Australia, China, Japan, New Zealand, the United States of America
and the United Nation’s Agencies, World Bank and other multilateral
agencies who stood with us and provided us with tremendous
support and much-needed COVID-19 vaccines through the COVAX
facility as well as bilaterally.
Solomon Islands is also extremely grateful for employment
opportunities provided by Australia and New Zealand through their
respective labour mobility programs to accommodate some of the
unemployed twenty thousand youths who enter our labour market
every year.

Conclusion
Mr. President,
Let me conclude by thanking you again for the theme for this year’s
General Assembly session.
Our world is at cross-roads. It is feeling the strain of divisive elements
that can divide us. We must not allow that to happen. We have been
weighed down by the COVID-19 pandemic. We are feeling the
negative impacts of geopolitical conflicts and wars.
The time has come for our world to rally and focus on what unites us
rather than what divides us – for the world will be always stronger if
we are together.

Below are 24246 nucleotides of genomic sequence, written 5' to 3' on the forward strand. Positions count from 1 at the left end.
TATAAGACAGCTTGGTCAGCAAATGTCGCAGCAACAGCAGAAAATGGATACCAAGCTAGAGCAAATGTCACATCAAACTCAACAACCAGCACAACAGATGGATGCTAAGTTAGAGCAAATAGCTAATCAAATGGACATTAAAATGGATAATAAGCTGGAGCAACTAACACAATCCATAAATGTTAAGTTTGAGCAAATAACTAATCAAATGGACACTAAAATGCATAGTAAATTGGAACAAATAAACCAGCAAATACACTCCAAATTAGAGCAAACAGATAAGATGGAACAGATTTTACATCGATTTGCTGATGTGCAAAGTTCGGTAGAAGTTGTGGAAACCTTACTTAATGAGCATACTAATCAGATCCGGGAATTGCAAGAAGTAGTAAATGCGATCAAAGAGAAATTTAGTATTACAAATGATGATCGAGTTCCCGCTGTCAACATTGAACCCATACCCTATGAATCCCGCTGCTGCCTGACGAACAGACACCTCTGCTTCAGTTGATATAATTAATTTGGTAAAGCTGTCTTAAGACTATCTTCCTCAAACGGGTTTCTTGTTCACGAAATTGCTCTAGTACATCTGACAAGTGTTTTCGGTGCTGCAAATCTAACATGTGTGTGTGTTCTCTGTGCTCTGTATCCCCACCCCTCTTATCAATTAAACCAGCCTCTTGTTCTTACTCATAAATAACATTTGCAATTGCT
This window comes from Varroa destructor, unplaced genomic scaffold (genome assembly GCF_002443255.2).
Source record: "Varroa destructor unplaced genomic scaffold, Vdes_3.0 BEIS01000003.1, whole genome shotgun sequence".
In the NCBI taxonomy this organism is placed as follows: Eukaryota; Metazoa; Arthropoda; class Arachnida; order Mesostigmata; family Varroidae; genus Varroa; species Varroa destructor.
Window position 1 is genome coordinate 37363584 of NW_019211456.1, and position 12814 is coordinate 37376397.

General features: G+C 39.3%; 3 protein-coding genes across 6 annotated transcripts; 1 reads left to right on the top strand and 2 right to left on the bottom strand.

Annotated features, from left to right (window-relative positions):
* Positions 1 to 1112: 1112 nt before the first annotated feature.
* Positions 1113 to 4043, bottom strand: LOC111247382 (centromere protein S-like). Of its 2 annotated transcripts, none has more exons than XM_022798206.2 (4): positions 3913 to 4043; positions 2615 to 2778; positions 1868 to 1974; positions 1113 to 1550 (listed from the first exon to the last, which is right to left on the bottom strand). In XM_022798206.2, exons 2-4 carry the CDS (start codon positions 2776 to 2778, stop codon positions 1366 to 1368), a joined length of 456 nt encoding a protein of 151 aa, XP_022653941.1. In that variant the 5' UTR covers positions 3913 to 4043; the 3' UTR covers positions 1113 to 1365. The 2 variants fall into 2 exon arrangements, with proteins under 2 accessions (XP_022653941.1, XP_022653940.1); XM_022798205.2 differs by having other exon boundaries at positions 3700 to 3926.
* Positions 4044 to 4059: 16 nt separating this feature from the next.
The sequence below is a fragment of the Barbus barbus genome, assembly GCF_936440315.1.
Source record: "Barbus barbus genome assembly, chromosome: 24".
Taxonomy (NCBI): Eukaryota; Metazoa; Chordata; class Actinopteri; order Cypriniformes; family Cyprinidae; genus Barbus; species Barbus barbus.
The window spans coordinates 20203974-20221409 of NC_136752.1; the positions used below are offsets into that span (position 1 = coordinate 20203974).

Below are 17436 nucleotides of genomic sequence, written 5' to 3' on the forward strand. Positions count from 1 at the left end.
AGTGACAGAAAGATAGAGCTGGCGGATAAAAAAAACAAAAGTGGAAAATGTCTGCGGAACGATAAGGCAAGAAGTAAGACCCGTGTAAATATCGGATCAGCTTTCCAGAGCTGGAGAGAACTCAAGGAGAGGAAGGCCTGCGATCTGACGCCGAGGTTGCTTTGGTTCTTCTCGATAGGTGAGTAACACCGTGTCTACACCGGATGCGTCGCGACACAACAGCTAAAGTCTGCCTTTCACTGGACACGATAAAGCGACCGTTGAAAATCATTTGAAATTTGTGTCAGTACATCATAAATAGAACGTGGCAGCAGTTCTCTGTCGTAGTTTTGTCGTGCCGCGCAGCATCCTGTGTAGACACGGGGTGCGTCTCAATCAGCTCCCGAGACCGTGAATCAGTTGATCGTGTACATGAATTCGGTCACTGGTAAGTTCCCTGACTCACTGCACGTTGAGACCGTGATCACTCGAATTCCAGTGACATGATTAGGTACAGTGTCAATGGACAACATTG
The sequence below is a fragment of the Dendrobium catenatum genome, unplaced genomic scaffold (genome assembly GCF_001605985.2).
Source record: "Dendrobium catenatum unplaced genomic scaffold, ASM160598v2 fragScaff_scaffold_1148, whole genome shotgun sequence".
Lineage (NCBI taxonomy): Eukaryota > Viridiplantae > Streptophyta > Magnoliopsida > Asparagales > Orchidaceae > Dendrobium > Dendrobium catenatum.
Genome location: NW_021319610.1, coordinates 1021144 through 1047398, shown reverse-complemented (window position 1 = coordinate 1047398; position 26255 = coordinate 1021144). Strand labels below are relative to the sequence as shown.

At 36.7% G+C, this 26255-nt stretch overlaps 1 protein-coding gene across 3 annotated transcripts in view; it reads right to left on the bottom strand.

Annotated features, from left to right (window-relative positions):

We must foster friendship and solidarity through genuine and
durable partnerships. We must commit to work together, with each
other to ensure we can leave behind a legacy of a more peaceful, just,
and brighter world for the young generations that will come after us.
Mr. President, the key questions we must each ask ourselves are,

(i) what legacies do we as today’s leaders leave behind for those that will
come after us, and
ii), how do we wish to be remembered by generations that will follow?

I am sure we would all wish to be remembered as the generation of
leaders that uplifted our world, that united our people and our
countries to live together in peaceful co-existence.
Mr. President and fellow leaders, if we can leave a legacy that
safeguards the survival and freedom of our future generations, we
will have done our jobs well.

To God be the Glory great things He has done. Thank you. –ENDS/CHECK AGAINST DELIVERY